Eye Development | Main Anatomy Index | Ear
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Last updated 30 March 2006
This page was contributed by David
Layers of the eye
- The wall of the eye consists of 3 layers:
The uvea: a middle vascular layer including the choroid, the ciliary body and iris
The inner retina, including the outer
pigment epithelium, the inner neural retina,
and the epithelium of the ciliary body and iris.
- An outer, fibrous corneoscleral coat, including the sclera and the cornea
- The internal cavity of the eye is filled with the vitreous body,
a transparent gel that supports the shape of the eye.
The corneoscleral coat
- The cornea covers the anterior
one sixth of the eye, and is continuous with the fibrous sclera posteriorly.
- It consists of 5 layers:
, upon which the corneal epithelium sits
The corneal stroma (substantia propria) forming most of
the thickness of the cornea
Descemets membrane, the basil lamina of the corneal endothelium
The inner layer of cuboidal cells called the corneal endothelium
- The outer layer of stratified squamous, non keratinizing corneal
- Bowmans membrane
- The sclera consists of dense, irregular connective
tissue, making it opaque.
- Bowmans membrane ends at the junction of the cornea and the sclera, called the limbus, which contains the canal of
Schlemm that drains aqueous humour from the eye into veins of the sclera,
preventing the build up of intraocular pressure.
- This consists mainly of the choroid, which has a dark
brown colour due to many venous plexuses and capillaries, as well as melanin pigment,
which helps to reduce glare within the eye.
- Just posterior to the corneoscleral junction, the ciliary body
extends inwards to form a ring-like thickening, with ciliary processes on its anterior
third, from which the suspensory ligament of the lens (zonular
- The ciliary body continues posteriorly until it merges with the retina at the ora serrata.
- The layers of the ciliary body include a stroma and an epithelium, with the stroma
divided into 2 layers:
- The outer ciliary muscle, which alters the shape of the
lens in accommodation.
- An inner vascular region extending into the ciliary process
- The epithlium of the ciliary body is double
layered, derived from the layers of the optic cup (the retinal epithelium), and
thus the deeper layer is pigmented (like the retinal
- The superficial, non-pigmented epithelial layer
secretes aqueous humour, which passes into the anterior
chamber of the eye before draining laterally to the angle formed between the cornea and
iris, finding its way to the canal of Schlemm.
- The iris extends over the anterior surface of the lens
from the anterior border of the ciliary body, and consists of 5 layers, from anterior to
- A discontinuous layer of fibroblasts and melanocytes
- The avascular anterior stromal sheet (lamella)
- A vascular layer of loose connective tissue forming the bulk of the iris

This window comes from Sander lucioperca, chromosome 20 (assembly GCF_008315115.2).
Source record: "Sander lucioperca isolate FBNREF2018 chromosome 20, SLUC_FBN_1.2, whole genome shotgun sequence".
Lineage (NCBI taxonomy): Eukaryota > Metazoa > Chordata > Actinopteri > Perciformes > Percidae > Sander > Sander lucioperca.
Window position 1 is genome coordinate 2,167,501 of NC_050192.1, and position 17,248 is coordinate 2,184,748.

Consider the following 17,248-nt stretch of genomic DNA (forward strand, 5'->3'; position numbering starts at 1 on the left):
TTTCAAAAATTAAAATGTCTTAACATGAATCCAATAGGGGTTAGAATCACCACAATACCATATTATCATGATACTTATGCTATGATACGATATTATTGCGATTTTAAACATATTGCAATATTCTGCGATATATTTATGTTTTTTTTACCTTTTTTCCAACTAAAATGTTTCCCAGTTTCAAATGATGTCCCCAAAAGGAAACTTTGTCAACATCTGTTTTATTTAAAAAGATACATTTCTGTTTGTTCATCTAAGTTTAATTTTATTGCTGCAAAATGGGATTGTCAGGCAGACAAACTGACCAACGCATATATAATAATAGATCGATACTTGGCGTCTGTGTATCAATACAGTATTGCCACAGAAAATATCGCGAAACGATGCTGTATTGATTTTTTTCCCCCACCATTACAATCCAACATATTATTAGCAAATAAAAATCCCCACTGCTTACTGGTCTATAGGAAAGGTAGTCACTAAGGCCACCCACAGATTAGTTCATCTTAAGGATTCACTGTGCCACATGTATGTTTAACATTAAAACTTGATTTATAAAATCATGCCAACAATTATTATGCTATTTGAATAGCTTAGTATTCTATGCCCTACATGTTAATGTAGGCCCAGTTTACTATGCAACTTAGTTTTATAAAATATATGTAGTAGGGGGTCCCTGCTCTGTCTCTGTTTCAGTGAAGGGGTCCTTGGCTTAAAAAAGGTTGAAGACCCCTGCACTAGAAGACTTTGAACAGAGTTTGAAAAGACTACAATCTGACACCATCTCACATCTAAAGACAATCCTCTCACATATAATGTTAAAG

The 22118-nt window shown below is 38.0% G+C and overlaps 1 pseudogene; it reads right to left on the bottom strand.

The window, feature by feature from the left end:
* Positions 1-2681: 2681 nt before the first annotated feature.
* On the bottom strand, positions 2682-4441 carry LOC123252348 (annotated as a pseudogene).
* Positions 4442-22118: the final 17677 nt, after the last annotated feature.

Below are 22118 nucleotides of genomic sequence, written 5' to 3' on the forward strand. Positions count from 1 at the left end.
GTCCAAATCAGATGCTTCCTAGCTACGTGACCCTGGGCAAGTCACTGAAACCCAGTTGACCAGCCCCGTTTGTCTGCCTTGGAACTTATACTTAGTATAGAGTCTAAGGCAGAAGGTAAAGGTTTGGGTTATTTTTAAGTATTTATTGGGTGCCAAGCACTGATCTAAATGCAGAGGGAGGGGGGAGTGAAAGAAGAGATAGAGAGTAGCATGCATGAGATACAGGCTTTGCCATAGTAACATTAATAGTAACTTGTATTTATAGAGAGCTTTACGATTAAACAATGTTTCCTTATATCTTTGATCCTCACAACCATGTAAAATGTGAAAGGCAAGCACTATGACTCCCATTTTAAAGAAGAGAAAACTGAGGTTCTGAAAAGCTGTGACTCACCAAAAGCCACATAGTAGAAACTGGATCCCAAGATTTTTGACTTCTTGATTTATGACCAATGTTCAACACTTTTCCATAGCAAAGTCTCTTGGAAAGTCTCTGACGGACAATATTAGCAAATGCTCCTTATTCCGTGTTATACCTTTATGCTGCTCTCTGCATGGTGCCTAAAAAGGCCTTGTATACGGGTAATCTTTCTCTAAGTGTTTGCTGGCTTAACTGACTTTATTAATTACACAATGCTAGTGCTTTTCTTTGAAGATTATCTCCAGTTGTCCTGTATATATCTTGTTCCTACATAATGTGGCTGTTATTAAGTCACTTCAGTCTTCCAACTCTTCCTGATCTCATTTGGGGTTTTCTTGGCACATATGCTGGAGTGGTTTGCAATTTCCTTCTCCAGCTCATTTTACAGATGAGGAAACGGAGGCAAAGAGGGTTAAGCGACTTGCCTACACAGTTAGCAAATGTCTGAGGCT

- The posterior membrane, containing the circular sphincter pupillae and radial dilator
- A double layer of pigmented
- The inner, neural retina, containing photoreceptor
cells, with a 10 layered structure.
- The outer retinal pigment epithelium (RPE) that sits on
the choroid, consisting of cuboidal melanin-containing cells.
the retina, from the outside inwards
Retinal Pigment Epithelium
Layer of rods and cones
- Inner and outer segments of photoreceptor cells
External (Outer) limiting
- Apical boundary of Müllers cells
Outer nuclear layer
- Cell bodies of rods and cones
Outer plexiform layer
- 1st synaptic layer, between photoreceptors and horizontal, amacrine and
Inner nuclear layer
- Cell bodies of horizontal, amacrine, bipolar and Müllers cells
Inner plexiform layer
- 2nd synaptic layer, between horizontal, amacrine and bipolar cells and
Ganglion cell layer
- Cell bodies of ganglion cells
Layer of optic nerve fibres
- Processes of ganglion cells travelling to the brain
Internal (Inner) limiting
- Composed of the basal lamina of Müllers cells
- The neural retina meets the optic nerve at the optic disc (or optic papilla), which is devoid of photoreceptor
cells, forming a blind spot in the visual field.
- The fovea, lateral to the optic disc, is the area of
greatest visual acuity, and is surrounded by a yellow
pigmented zone called the fovea lutea.
Chambers of the eye
- There are 3 chambers of the eye:
- The anterior chamber, between the cornea and the iris
- The posterior chamber, between the posterior surface of
the iris and the anterior surface of the lens
- The vitreous space, between the posterior surface of
the lens and the neural retina.
- This is a thin, transparent mucous membrane extending from the lateral margin of the
cornea, across the sclera, and covering the internal surface of the eyelids.
- It is composed of a stratified squamous columnar epithelium, containing many goblet
cells, that rests on a lamina propria of loose connective tissue.
- The lens is a transparent, avascular, biconvex structure that is suspended by the
suspensory ligament of the lens, and has 3 components:
- The lens capsule, produced by anterior lens cells
- A subcapsular epithelium, a cuboidal layer of cells
that is only present on the anterior surface of the lens
- Lens fibres, derived from the subcapsular epithelial cells, which lose their
nuclei and organelles to become filled with proteins called crystallins.